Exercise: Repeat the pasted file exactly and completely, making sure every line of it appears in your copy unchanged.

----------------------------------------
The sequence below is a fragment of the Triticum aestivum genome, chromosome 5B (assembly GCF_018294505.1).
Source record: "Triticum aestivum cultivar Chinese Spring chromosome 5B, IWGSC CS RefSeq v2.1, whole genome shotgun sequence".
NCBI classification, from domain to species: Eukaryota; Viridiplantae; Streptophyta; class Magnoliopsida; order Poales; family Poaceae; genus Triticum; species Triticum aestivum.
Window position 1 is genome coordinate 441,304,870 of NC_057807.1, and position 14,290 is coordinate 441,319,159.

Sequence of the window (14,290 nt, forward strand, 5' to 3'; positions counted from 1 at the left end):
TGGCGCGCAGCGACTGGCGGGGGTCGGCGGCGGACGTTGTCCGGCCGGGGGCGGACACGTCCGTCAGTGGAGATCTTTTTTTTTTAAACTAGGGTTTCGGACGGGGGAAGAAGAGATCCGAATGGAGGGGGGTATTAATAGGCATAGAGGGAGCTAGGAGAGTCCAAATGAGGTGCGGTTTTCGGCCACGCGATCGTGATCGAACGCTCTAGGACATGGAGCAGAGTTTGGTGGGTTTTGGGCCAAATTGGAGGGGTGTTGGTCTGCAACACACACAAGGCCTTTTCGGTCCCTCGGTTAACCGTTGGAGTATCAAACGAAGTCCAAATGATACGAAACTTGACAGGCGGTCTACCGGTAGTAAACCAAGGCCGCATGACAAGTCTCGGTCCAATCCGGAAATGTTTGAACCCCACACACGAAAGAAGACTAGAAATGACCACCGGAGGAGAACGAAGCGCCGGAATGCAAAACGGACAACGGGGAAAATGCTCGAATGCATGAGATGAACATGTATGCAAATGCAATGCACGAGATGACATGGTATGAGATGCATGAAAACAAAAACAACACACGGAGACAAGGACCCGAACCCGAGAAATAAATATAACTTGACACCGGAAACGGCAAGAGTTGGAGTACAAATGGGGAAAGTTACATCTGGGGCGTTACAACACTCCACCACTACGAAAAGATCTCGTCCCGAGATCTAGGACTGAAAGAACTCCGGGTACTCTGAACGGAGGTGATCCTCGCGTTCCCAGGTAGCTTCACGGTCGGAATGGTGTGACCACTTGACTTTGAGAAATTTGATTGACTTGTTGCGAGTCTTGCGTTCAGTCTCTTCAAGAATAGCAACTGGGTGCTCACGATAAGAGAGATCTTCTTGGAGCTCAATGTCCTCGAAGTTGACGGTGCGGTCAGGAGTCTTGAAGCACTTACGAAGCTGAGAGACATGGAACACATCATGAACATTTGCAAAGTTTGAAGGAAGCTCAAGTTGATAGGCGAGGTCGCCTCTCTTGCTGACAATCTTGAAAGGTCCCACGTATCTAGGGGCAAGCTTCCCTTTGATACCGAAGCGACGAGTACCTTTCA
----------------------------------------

The sequence below is a fragment of the Triticum aestivum genome, chromosome 5B (assembly GCF_018294505.1).
Source record: "Triticum aestivum cultivar Chinese Spring chromosome 5B, IWGSC CS RefSeq v2.1, whole genome shotgun sequence".
NCBI classification, from domain to species: Eukaryota; Viridiplantae; Streptophyta; class Magnoliopsida; order Poales; family Poaceae; genus Triticum; species Triticum aestivum.
Window position 1 is genome coordinate 441,304,870 of NC_057807.1, and position 14,290 is coordinate 441,319,159.

Sequence of the window (14,290 nt, forward strand, 5' to 3'; positions counted from 1 at the left end):
TGGCGCGCAGCGACTGGCGGGGGTCGGCGGCGGACGTTGTCCGGCCGGGGGCGGACACGTCCGTCAGTGGAGATCTTTTTTTTTTAAACTAGGGTTTCGGACGGGGGAAGAAGAGATCCGAATGGAGGGGGGTATTAATAGGCATAGAGGGAGCTAGGAGAGTCCAAATGAGGTGCGGTTTTCGGCCACGCGATCGTGATCGAACGCTCTAGGACATGGAGCAGAGTTTGGTGGGTTTTGGGCCAAATTGGAGGGGTGTTGGTCTGCAACACACACAAGGCCTTTTCGGTCCCTCGGTTAACCGTTGGAGTATCAAACGAAGTCCAAATGATACGAAACTTGACAGGCGGTCTACCGGTAGTAAACCAAGGCCGCATGACAAGTCTCGGTCCAATCCGGAAATGTTTGAACCCCACACACGAAAGAAGACTAGAAATGACCACCGGAGGAGAACGAAGCGCCGGAATGCAAAACGGACAACGGGGAAAATGCTCGAATGCATGAGATGAACATGTATGCAAATGCAATGCACGAGATGACATGGTATGAGATGCATGAAAACAAAAACAACACACGGAGACAAGGACCCGAACCCGAGAAATAAATATAACTTGACACCGGAAACGGCAAGAGTTGGAGTACAAATGGGGAAAGTTACATCTGGGGCGTTACAACACTCCACCACTACGAAAAGATCTCGTCCCGAGATCTAGGACTGAAAGAACTCCGGGTACTCTGAACGGAGGTGATCCTCGCGTTCCCAGGTAGCTTCACGGTCGGAATGGTGTGACCACTTGACTTTGAGAAATTTGATTGACTTGTTGCGAGTCTTGCGTTCAGTCTCTTCAAGAATAGCAACTGGGTGCTCACGATAAGAGAGATCTTCTTGGAGCTCAATGTCCTCGAAGTTGACGGTGCGGTCAGGAGTCTTGAAGCACTTACGAAGCTGAGAGACATGGAACACATCATGAACATTTGCAAAGTTTGAAGGAAGCTCAAGTTGATAGGCGAGGTCGCCTCTCTTGCTGACAATCTTGAAAGGTCCCACGTATCTAGGGGCAAGCTTCCCTTTGATACCGAAGCGACGAGTACCTTTCA